Engaging your key audiences gets the good work done.  

We may know the right thing to do. But do we always do it? And how do you inspire others to do the right thing?

The Consumer Policy and Research Centre (CPRC) built the Building Customer Trust report; a clear, practical and engaging toolkit that shows electricity and water companies how to build trust with their most important stakeholder, the customer.

Quite simply, CPRC researched ways that electricity and water companies create good customer experiences and now they are encouraging the adoption of these best practices across Victoria.

As we learned in our previous article, it is CPRC’s role to drive policy development and better protect consumers. CPRC’s Acting CEO at the time, Petrina Dorrington, says that, “We had an initial report, but we didn’t know how to get the businesses on board and embed the principles in the community.”

The initial CPRC research revealed a number of key principles and several case studies from which businesses could learn. So the organisation wanted to make it easy for the electricity and water sectors to engage with and apply their research.

CPRC engaged Midnightsky to lead them through a process that Petrina says is, “strategic, creative and gets the best out of people.” The final report made the original, solid information clear and inspiring, as well as engaged key stakeholders in the power of the research.

How did the report achieve this?

Using language that speaks to your audience
One key part of the process was to look at the language of the report. The report distilled the many research principles into four, making it more likely that businesses will remember and apply the information. The report used warm and direct language to reflect one of CPRC’s key aims; to build trust between people and their electricity or water supplier.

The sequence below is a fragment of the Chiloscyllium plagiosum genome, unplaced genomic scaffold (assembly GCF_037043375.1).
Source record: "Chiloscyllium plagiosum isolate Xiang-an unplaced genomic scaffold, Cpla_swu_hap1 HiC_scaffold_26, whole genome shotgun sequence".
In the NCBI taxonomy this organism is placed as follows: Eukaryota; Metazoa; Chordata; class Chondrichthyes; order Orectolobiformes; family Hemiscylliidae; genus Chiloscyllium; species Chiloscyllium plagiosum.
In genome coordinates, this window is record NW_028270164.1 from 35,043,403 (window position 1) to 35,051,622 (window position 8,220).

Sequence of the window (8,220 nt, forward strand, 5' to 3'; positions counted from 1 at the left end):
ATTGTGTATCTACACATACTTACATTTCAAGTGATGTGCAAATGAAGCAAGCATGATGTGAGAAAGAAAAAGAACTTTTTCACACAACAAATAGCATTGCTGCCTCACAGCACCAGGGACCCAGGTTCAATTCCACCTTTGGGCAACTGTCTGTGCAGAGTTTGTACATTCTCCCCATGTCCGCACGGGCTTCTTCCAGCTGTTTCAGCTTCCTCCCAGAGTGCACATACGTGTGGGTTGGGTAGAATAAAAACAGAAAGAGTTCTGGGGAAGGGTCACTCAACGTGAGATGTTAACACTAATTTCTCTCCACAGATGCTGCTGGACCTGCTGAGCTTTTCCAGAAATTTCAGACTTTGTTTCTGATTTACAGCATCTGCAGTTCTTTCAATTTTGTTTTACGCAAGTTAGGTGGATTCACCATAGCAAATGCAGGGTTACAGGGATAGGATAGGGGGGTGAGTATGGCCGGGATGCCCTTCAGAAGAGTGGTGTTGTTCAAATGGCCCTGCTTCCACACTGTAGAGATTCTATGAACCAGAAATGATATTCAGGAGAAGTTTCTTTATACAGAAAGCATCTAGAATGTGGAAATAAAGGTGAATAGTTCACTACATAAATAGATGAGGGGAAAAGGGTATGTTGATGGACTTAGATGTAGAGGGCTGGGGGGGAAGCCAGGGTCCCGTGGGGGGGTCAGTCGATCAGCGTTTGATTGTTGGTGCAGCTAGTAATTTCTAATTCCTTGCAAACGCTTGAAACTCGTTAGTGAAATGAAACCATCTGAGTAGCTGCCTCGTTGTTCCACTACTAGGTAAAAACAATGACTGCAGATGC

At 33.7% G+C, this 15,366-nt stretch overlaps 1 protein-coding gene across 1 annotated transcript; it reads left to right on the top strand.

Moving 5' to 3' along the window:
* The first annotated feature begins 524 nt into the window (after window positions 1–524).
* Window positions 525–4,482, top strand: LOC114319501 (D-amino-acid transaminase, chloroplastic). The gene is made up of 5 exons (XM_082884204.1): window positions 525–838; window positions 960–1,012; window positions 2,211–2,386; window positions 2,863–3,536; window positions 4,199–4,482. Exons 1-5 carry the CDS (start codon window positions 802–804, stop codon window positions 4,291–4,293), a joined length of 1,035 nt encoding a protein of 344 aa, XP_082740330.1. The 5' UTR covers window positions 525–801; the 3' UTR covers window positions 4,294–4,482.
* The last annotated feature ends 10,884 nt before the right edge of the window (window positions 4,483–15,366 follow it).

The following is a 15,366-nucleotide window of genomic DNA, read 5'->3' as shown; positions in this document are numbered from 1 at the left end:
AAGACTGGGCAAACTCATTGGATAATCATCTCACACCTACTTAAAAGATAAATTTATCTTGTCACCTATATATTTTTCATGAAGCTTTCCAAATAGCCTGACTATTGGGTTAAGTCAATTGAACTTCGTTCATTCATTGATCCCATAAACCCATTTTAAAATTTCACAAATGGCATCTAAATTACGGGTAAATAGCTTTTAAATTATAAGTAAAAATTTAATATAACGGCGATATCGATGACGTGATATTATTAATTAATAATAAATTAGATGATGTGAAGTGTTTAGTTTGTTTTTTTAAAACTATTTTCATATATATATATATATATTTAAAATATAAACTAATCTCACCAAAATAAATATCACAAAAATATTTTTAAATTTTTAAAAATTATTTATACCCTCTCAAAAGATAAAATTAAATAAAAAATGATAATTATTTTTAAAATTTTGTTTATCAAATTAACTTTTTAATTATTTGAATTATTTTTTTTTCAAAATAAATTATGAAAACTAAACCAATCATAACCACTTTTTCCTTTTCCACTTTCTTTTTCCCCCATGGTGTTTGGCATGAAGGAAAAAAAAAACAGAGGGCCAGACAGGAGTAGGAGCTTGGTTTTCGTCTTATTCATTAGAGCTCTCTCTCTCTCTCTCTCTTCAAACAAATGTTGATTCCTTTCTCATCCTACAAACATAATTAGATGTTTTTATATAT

The original research title was changed from the pragmatic but cold, ‘Principles of a fair consumer experience’ to the report’s more welcoming title that resonates with both industry and community, ‘Building Customer Trust’. And similarly, the language throughout the report was simplified to help communicate the messages more directly.

Getting audience skin in the game
The second key part of the process was to engage the broader water and electricity sector to build ownership in the report. This simple action can be extremely powerful.

Workshops were held with key stakeholders, including utility companies and community reference groups, to gather out their feedback on the four key principles.

The workshops also sought their input on the best actions that will help businesses to embed the practices. Petrina says that, “the workshops created excitement as the participants started to see how the report could contribute to positive relationships with customers and, in particular, support the most vulnerable in our community”.

The report is already making its way into the right hands. It was launched in September 2017 by ‘Thriving Communities Partnership’ , a cross-sector community and industry collaboration that includes Yarra Valley Water.

So next time you’re talking with your Electricity or Water supplier and you leave the conversation feeling heard, reassured and satisfied, it may have something to do with the good work of the good people at the Consumer Policy and Research Centre and their ‘Building Customer Trust’ Report.

by Cressida Bradley

Check out more stories in the category: Consult, Knowledge Bank